Taylor v. Social Security Administration, Commissioner

Filing 11

MEMORANDUM OPINION Signed by Judge Abdul K Kallon on 3/9/18. (SAC )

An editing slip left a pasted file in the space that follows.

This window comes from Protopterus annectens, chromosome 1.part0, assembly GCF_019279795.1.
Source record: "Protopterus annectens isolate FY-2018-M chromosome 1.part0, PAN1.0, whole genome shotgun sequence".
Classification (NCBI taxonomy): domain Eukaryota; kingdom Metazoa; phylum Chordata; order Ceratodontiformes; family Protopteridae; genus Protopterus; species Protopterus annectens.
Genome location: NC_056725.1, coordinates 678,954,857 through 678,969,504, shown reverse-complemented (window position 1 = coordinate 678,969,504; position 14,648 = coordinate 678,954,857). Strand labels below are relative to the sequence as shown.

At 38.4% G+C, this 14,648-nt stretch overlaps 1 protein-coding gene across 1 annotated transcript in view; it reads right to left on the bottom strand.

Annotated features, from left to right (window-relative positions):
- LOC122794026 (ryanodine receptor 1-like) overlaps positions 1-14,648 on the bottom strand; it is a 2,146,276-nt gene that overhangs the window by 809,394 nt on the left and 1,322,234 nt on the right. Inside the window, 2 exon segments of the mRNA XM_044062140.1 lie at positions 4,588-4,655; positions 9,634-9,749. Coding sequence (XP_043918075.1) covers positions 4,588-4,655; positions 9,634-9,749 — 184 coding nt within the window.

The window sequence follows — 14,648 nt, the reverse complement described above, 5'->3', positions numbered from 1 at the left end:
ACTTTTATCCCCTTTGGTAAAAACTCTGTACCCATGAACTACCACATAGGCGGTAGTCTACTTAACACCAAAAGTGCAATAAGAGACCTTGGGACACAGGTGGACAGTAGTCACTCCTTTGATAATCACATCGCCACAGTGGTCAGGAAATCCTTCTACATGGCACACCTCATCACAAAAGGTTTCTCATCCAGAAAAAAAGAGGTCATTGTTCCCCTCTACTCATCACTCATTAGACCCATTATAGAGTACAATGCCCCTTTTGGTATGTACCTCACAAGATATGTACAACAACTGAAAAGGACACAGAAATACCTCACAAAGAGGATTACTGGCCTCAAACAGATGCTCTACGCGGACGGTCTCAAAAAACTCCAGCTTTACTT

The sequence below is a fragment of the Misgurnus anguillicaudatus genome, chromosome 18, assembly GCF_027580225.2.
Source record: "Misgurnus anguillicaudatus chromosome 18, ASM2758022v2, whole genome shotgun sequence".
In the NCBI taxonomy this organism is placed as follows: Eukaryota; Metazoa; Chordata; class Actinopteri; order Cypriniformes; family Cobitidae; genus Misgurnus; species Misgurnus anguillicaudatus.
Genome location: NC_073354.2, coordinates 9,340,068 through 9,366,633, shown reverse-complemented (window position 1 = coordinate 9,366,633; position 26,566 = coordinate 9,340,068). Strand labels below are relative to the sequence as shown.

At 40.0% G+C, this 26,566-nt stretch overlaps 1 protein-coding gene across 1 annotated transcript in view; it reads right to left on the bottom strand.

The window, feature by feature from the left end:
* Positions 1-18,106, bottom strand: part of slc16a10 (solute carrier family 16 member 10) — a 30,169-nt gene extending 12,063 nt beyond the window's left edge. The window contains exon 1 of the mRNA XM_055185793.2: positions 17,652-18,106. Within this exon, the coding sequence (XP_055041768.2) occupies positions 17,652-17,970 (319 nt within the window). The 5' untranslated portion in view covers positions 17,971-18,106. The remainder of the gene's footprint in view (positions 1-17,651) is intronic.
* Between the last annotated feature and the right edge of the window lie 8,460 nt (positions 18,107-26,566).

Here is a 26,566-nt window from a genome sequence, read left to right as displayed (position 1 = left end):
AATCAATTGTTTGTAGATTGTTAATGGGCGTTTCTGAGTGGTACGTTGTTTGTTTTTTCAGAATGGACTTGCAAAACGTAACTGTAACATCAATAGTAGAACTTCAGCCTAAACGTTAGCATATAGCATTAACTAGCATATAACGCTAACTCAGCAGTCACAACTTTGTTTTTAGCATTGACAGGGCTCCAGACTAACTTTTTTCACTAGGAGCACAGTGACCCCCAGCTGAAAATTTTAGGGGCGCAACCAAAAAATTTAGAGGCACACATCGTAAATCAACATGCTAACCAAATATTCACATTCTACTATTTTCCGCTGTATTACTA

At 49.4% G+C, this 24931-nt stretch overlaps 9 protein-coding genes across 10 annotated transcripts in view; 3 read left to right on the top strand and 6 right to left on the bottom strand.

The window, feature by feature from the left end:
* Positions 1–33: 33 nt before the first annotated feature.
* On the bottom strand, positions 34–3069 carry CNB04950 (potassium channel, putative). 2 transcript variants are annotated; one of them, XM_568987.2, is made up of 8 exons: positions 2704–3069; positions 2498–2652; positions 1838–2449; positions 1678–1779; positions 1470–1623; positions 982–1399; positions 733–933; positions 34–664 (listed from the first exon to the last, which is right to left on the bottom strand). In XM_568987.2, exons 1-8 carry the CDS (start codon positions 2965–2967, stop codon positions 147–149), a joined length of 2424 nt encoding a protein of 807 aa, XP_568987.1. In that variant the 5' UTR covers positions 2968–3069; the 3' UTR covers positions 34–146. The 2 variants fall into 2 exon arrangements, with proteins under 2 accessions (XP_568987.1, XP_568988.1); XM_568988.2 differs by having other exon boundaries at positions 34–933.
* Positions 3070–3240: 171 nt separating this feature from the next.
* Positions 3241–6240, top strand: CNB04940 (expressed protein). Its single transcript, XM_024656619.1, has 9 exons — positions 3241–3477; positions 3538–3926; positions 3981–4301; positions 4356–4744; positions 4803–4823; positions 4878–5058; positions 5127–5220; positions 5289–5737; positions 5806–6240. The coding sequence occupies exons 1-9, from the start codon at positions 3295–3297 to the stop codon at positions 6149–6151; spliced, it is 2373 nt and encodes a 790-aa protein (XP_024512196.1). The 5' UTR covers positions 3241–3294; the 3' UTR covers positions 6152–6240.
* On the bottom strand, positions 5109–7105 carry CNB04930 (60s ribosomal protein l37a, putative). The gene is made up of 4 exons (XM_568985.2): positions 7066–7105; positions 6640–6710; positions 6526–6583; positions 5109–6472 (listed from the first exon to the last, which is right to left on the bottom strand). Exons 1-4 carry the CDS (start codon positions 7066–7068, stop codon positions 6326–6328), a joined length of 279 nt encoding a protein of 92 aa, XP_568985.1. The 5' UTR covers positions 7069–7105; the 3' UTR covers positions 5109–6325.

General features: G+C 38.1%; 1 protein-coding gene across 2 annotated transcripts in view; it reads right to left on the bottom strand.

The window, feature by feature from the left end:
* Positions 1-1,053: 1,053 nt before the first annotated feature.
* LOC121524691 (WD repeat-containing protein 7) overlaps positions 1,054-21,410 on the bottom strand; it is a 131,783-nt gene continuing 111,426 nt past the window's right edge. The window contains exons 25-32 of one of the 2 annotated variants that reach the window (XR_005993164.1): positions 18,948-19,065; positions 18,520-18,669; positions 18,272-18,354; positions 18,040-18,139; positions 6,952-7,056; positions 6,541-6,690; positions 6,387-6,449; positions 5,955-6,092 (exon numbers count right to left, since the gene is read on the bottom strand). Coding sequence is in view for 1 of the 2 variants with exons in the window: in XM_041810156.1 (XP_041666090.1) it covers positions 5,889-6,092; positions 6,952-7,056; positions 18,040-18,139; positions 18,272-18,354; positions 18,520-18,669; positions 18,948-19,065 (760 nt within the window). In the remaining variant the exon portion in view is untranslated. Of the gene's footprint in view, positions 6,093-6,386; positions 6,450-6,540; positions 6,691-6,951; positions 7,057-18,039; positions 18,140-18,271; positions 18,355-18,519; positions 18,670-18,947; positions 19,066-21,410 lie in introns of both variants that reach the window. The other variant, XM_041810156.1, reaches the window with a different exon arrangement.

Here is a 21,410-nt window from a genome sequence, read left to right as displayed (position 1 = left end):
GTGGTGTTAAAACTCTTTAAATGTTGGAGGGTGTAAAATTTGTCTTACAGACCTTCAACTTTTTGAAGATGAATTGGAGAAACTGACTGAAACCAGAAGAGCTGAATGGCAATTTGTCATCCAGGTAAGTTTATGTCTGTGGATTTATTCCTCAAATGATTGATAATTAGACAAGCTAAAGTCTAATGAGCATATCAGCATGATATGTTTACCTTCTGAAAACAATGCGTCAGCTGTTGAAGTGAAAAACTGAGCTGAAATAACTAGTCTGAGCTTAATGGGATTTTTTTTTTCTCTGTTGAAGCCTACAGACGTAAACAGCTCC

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FILED 2018 Mar-09 PM 03:42 U.S. DISTRICT COURT N.D. OF ALABAMA UNITED STATES DISTRICT COURT FOR THE NORTHERN DISTRICT OF ALABAMA JASPER DIVISION JOSEPH TAYLOR, Plaintiff, v. NANCY A. BERRYHILL, Acting Commissioner, Social Security Administration, Defendant. ) ) ) ) ) ) ) ) ) ) Civil Action Number 6:16-cv-01791-AKK MEMORANDUM OPINION Joseph Taylor brings this action pursuant to Section 405(g) of the Social Security Act (“the Act”), 42 U.S.C. § 405(g), seeking review of the final adverse decision of the Commissioner of the Social Security Administration (“SSA”). The court finds that the Administrative Law Judge’s (“ALJ”) and the Appeals Council’s decisions—which have become the decision of the Commissioner—are supported by substantial evidence. Therefore, the court affirms the decision denying benefits. I. PROCEDURAL HISTORY Taylor filed an application for Supplemental Security Income, alleging he was disabled beginning June 27, 2013. R. 114-19, 127. After the SSA denied his application, Taylor requested a hearing before an ALJ, who subsequently denied Taylor’s claim. R. 7-17, 57-60. This became the final decision of the 1 Commissioner when the Appeals Council refused to grant review. R. 1-3. Taylor then filed this action pursuant to § 405(g) of the Act, 42 U.S.C. § 405(g). Doc. 1. II. STANDARD OF REVIEW The only issues before this court are whether the record contains substantial evidence to sustain the ALJ’s decision, see 42 U.S.C. § 405(g); Walden v. Schweiker, 672 F.2d 835, 838 (11th Cir. 1982), and whether the ALJ applied the correct legal standards, see Lamb v. Bowen, 847 F.2d 698, 701 (11th Cir. 1988); Chester v. Bowen, 792 F.2d 129, 131 (11th Cir. 1986). Title 42 U.S.C. §§ 405(g) and 1383(c) mandate that the Commissioner’s “factual findings are conclusive if supported by ‘substantial evidence.’” Martin v. Sullivan, 894 F.2d 1520, 1529 (11th Cir. 1990). The district court may not reconsider the facts, reevaluate the evidence, or substitute its judgment for that of the Commissioner; instead, it must review the final decision as a whole and determine if the decision is “reasonable and supported by substantial evidence.” See id. (citing Bloodsworth v. Heckler, 703 F.2d 1233, 1239 (11th Cir. 1983)). Substantial evidence falls somewhere between a scintilla and a preponderance of evidence; “[i]t is such relevant evidence as a reasonable person would accept as adequate to support a conclusion.” Martin, 849 F.2d at 1529 (quoting Bloodsworth, 703 F.2d at 1239) (other citations omitted). If supported by substantial evidence, the court must affirm the Commissioner’s factual findings 2 even if the preponderance of the evidence is against the Commissioner’s findings. See Martin, 894 F.2d at 1529. While the court acknowledges that judicial review of the ALJ’s findings is limited in scope, it notes that the review “does not yield automatic affirmance.” Lamb, 847 F.2d at 701. III. STATUTORY AND REGULATORY FRAMEWORK To qualify for disability benefits, a claimant must show “the inability to engage in any substantial gainful activity by reason of any medically determinable physical or mental impairment which can be expected to result in death or which has lasted or can be expected to last for a continuous period of not less than twelve months.” 42 U.S.C. § 423(d)(1)(A); 42 U.S.C. § 416(i)(I)(A). A physical or mental impairment is “an impairment that results from anatomical, physiological, or psychological abnormalities which are demonstrated by medically acceptable clinical and laboratory diagnostic techniques.” 42 U.S.C. § 423(d)(3). Determination of disability under the Act requires a five step analysis. 20 C.F.R. § 404.1520(a)-(f). Specifically, the Commissioner must determine in sequence: (1) whether the claimant is currently unemployed; (2) whether the claimant has a severe impairment; (3) whether the impairment meets or equals one listed by the Secretary; (4) whether the claimant is unable to perform his or her past work; and 3 (5) whether the claimant is unable to perform any work in the national economy. McDaniel v. Bowen, 800 F.2d 1026, 1030 (11th Cir. 1986). “An affirmative answer to any of the above questions leads either to the next question, or, on steps three and five, to a finding of disability. A negative answer to any question, other than step three, leads to a determination of ‘not disabled.’” Id. at 1030 (citing 20 C.F.R. § 416.920(a)-(f)). “Once a finding is made that a claimant cannot return to prior work the burden shifts to the Secretary to show other work the claimant can do.” Foote v. Chater, 67 F.3d 1553, 1559 (11th Cir. 1995) (citation omitted). IV. THE COMMISSIONER’S DECISION In performing the five step analysis, the ALJ found that Taylor had not engaged in substantial gainful activity since June 28, 2013, and therefore met Step One. R. 12. Next, the ALJ found that Taylor satisfied Step Two because he suffers from the severe impairments of status-post right thoracotomy and arthritis. R. 13. The ALJ then proceeded to the next step and found that Taylor did not satisfy Step Three because his impairments do not meet or equal any listing. R. 13-14. Although the ALJ answered Step Three in the negative, consistent with the law, see McDaniel, 800 F.2d at 1030, he proceeded to Step Four, where he determined that Taylor has the residual functional capacity (“RFC”) to perform light work, with the limitations that Taylor must avoid more than occasional stooping or crouching and all climbing, driving, or exposure to unprotected heights, and that he 4 must be in a temperature-controlled work environment with no constant exposure to pulmonary irritants. R. 14. In Step 4, the ALJ determined that Taylor has no vocationally relevant past work. R. 15-16. Lastly, in Step 5, the ALJ considered Taylor’s age, education, work experience, and RFC, and determined that there are jobs that exist in significant numbers in the national economy that Taylor can perform. R. 16-17. Therefore, the ALJ found that Taylor was not disabled under the Act. R. 17. V. ANALYSIS Taylor contends the ALJ erred in discrediting Taylor’s subjective testimony of pain on two different grounds: first, by improperly evaluating the credibility of Taylor’s testimony, and second, by giving only little weight to the opinion of Dr. Samia Moizuddin. Doc. 9 at 3-7. The court examines these arguments in turn. A. Taylor’s Pain Testimony In this circuit, “a three part ‘pain standard’ [is applied] when a claimant seeks to establish disability through his or her own testimony of pain or other subjective symptoms.” Holt v. Barnhart, 921 F.2d 1221, 1223 (11th Cir. 1991). Specifically, The pain standard requires (1) evidence of an underlying medical condition and either (2) objective medical evidence that confirms the severity of the alleged pain arising from that condition or (3) that the objectively determined medical condition is of such a severity that it can be reasonably expected to give rise to the alleged pain. 5 Id. Furthermore, when the ALJ fails to credit a claimant’s pain testimony, the ALJ must articulate reasons for that decision: It is established in this circuit that if the [ALJ] fails to articulate reasons for refusing to credit a claimant’s subjective pain testimony, then the [ALJ], as a matter of law, has accepted that testimony as true. Implicit in this rule is the requirement that such articulation of reasons by the [ALJ] be supported by substantial evidence. Hale v. Bowen, 831 F.2d 1007, 1012 (11th Cir. 1987). Although the Eleventh Circuit does not require explicit findings as to credibility, “the implication must be obvious to the reviewing court.” Foote, 67 F.3d at 1562 (quoting Cannon v. Bowen, 858 F.2d 1541, 1545 (11th Cir. 1988)). The ALJ is not required to use “particular phrases or formulations” in his credibility determination, but it cannot be a broad rejection which is not enough to enable this court to conclude that the ALJ considered the claimant’s medical condition as a whole. Dyer v. Barnhart, 395 F.3d 1206, 1210 (11th Cir. 2005) (citing Foote, 67 F.3d at 1561). Therefore, if the ALJ either fails to articulate reasons for refusing to credit the claimant’s pain testimony, or if the ALJ’s reasons are not supported by substantial evidence, the court must accept as true the pain testimony of the plaintiff and render a finding of disability. 1 Id. 1 The Commissioner contends that this “accepted as true” rule is inconsistent with both the Social Security Act and case law. Doc. 10 at 13-14 (citing 42 U.S.C. § 423(d)(5)(A); Immigration & Naturalization Serv. v. Ventura, 537 U.S. 12, 16 (2002); Gonzales v. Thomas, 547 U.S. 183, 185 (2006); Fla. Power & Light Co. v. Lorian, 470 U.S. 729, 744 (1985); Davis v. Comm’r of Soc. Sec., 449 F. App’x 828, 833 n.1 (11th Cir. 2011); Owens v. Heckler, 748 F.2d 1511, 1516 (11th Cir. 1984); Smallwood v. Schweiker, 681 F.2d 1349 (11th Cir. 1982)). Because 6 Taylor contends that the ALJ’s finding that Taylor had not sought continuing treatment was an improper ground for discrediting his pain testimony, because Taylor testified at the administrative hearing that the lack of continued medical treatment was due to him not having any income or medical insurance. Doc. 9 at 5 (citing R. 15); R. 29. The ALJ may not draw “any inferences about an individual’s symptoms and their functional effects from a failure to seek or pursue regular medical treatment without first considering any explanations that the individual may provide.” Henry v. Comm’r of Soc. Sec., 802 F.3d 1264, 1268 (11th Cir. 2015) (citing Social Security Ruling 96-7p). When the ALJ “primarily if not exclusively” relies on a claimant’s failure to seek treatment, but does not consider any good cause explanation for this failure, the court will remand for further consideration. Ellison v. Barnhart, 355 F.3d 1272, 1275 (11th Cir. 2003) (internal quotation marks omitted); Beegle v. Soc. Sec. Admin., Comm’r, 482 F. App’x. 483, 487 (11th Cir. 2012). However, if the ALJ’s determination is also based on other factors, then no reversible error exists. Ellison, 355 F.3d at 1275. Taylor is correct that the ALJ’s evaluation of Taylor’s pain testimony takes into account the fact that Taylor “has undergone no treatment since his discharge from the hospital for lung surgery,” and that the ALJ does not specifically address the court finds that the ALJ did not err in discrediting Taylor’s testimony, it does not reach this issue. 7 Taylor’s explanation for this lack of treatment. R. 15. Rather, the ALJ states only that the ALJ “reviewed the claimant’s subjective complaints in accordance with the guidelines provided by Social Security Ruling 96-7p.” R. 14. However, Taylor overlooks that the ALJ also based his credibility determination on the findings that (1) Taylor’s claims of knee pain were contradicted by records of a 2013 emergency room visit, which contained complaints of lower back pain and mentioned Taylor’s knee surgery, but contained no complaints of knee pain; and (2) Taylor’s claims of difficulty breathing and rib pain were contradicted by Dr. Moizuddin’s records, which indicated that Taylor smokes on a daily basis, and contain no mention of rib pain. R. 15. As both of these inconsistencies provide substantial evidence supporting the ALJ’s decision to discredit Taylor’s testimony, see Ellison, 355 F.3d at 1275, the record does not support Taylor’s contention that the ALJ relied primarily on the lack of continuing treatment in discrediting Taylor’s testimony. Therefore, the ALJ properly applied the Eleventh Circuit’s pain standard, and his failure to directly address Taylor’s explanation of the lack of continuing treatment does not constitute reversible error or grounds for remand. B. Dr. Moizzudin’s Testimony Taylor next challenges the ALJ’s decision to give only little weight to the opinion of Dr. Moizuddin, the sole source of medical opinion evidence on Taylor’s functional capacity or on the ultimate issue of disability. Doc. 9 at 6. “In evaluating 8 medical opinions, the ALJ considers many factors, including the examining relationship, the treatment relationship, whether the opinion is amply supported, [and] whether the opinion is consistent with the record and the doctor’s specialization.” Kelly v. Comm’r of Soc. Sec., 401 F. App’x 403, 407 (11th Cir. 2010) (citing 20 C.F.R. §§ 404.1527(d), 416.927(d)). Here, the ALJ determined that Dr. Moizuddin’s testimony that Taylor “is restricted to a very narrow range of sedentary work” was “inconsistent with the detailed objective findings of [Dr. Moizuddin’s] examination, which indicated that [Taylor] had normal strength, reflexes, nerves, sensation, gait, and range of motion.” R. 15. Contrary to Taylor’s contention, the ALJ’s decision is supported by substantial evidence. As an initial matter, Dr. Moizzudin is a consultative examiner who examined Taylor once. See R. 280-90; doc. 9 at 6. Thus, her opinion is not entitled to great weight. See Crawford v. Comm’r of Soc. Sec., 363 F.3d 1155, 1160 (11th Cir. 2004) (citing McSwain v. Bowen, 814 F.2d 617, 619 (11th Cir. 1987)); 20 C.F.R. § 416.927(c)(2) (explaining that greater weight is generally given to treating sources over reports of individual examinations). Moreover, the ALJ properly explained why he discredited Dr. Moizuddin’s testimony. Specifically, the ALJ determined that Dr. Moizuddin’s testimony was inconsistent with her own objective findings, as her examination yielded mostly normal findings, and she did not identify the particular medical and clinical findings that supported her 9 testimony on Taylor’s limitations or explain why the largely normal results of her examination supported the limitations she recommended. R. 15, 281-90; see Phillips v. Barnhart, 357 F.3d 1232, 1241 (11th Cir. 2004) (finding good cause existed to reject testimony of treating physician where that testimony was inconsistent with physician’s notes). Based on this inconsistency, the ALJ properly discounted Dr. Moizzudin’s testimony. See Crawford, 363 F.3d at 1159 (holding that physician’s report “may be discounted when it is not accompanied by objective medical evidence . . . .”). Accordingly, the ALJ correctly applied legal standards in disregarding Dr. Moizzudin’s testimony. VI. CONCLUSION Based on the foregoing, the court concludes that the ALJ’s and Appeals Council’s determination that Taylor is not disabled is supported by substantial evidence, and that the ALJ and Appeals Council applied proper legal standards in reaching their determinations. The Commissioner’s final decision is AFFIRMED. A separate order in accordance with this memorandum of decision will be entered. DONE the 9th day of March, 2018. _________________________________ ABDUL K. KALLON UNITED STATES DISTRICT JUDGE 10